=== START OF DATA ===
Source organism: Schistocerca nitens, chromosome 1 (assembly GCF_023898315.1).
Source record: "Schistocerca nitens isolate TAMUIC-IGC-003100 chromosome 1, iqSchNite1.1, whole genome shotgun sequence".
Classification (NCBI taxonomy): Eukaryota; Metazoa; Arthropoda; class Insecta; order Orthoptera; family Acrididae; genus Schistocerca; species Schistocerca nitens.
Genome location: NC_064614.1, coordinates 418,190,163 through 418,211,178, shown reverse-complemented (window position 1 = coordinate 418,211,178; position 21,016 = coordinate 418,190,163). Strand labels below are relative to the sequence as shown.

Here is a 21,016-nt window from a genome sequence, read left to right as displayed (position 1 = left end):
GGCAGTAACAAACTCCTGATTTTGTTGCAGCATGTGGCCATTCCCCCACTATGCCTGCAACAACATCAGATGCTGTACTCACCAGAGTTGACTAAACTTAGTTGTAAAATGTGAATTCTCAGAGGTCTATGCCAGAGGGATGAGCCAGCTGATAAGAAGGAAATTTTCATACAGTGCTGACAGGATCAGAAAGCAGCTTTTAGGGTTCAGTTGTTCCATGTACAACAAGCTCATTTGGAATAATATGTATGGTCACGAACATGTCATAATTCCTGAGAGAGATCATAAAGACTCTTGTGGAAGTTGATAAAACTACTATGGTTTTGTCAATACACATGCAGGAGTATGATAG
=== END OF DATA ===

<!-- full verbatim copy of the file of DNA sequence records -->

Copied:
Source organism: Schistocerca nitens, chromosome 1 (assembly GCF_023898315.1).
Source record: "Schistocerca nitens isolate TAMUIC-IGC-003100 chromosome 1, iqSchNite1.1, whole genome shotgun sequence".
Classification (NCBI taxonomy): Eukaryota; Metazoa; Arthropoda; class Insecta; order Orthoptera; family Acrididae; genus Schistocerca; species Schistocerca nitens.
Genome location: NC_064614.1, coordinates 418,190,163 through 418,211,178, shown reverse-complemented (window position 1 = coordinate 418,211,178; position 21,016 = coordinate 418,190,163). Strand labels below are relative to the sequence as shown.

Here is a 21,016-nt window from a genome sequence, read left to right as displayed (position 1 = left end):
GGCAGTAACAAACTCCTGATTTTGTTGCAGCATGTGGCCATTCCCCCACTATGCCTGCAACAACATCAGATGCTGTACTCACCAGAGTTGACTAAACTTAGTTGTAAAATGTGAATTCTCAGAGGTCTATGCCAGAGGGATGAGCCAGCTGATAAGAAGGAAATTTTCATACAGTGCTGACAGGATCAGAAAGCAGCTTTTAGGGTTCAGTTGTTCCATGTACAACAAGCTCATTTGGAATAATATGTATGGTCACGAACATGTCATAATTCCTGAGAGAGATCATAAAGACTCTTGTGGAAGTTGATAAAACTACTATGGTTTTGTCAATACACATGCAGGAGTATGATAG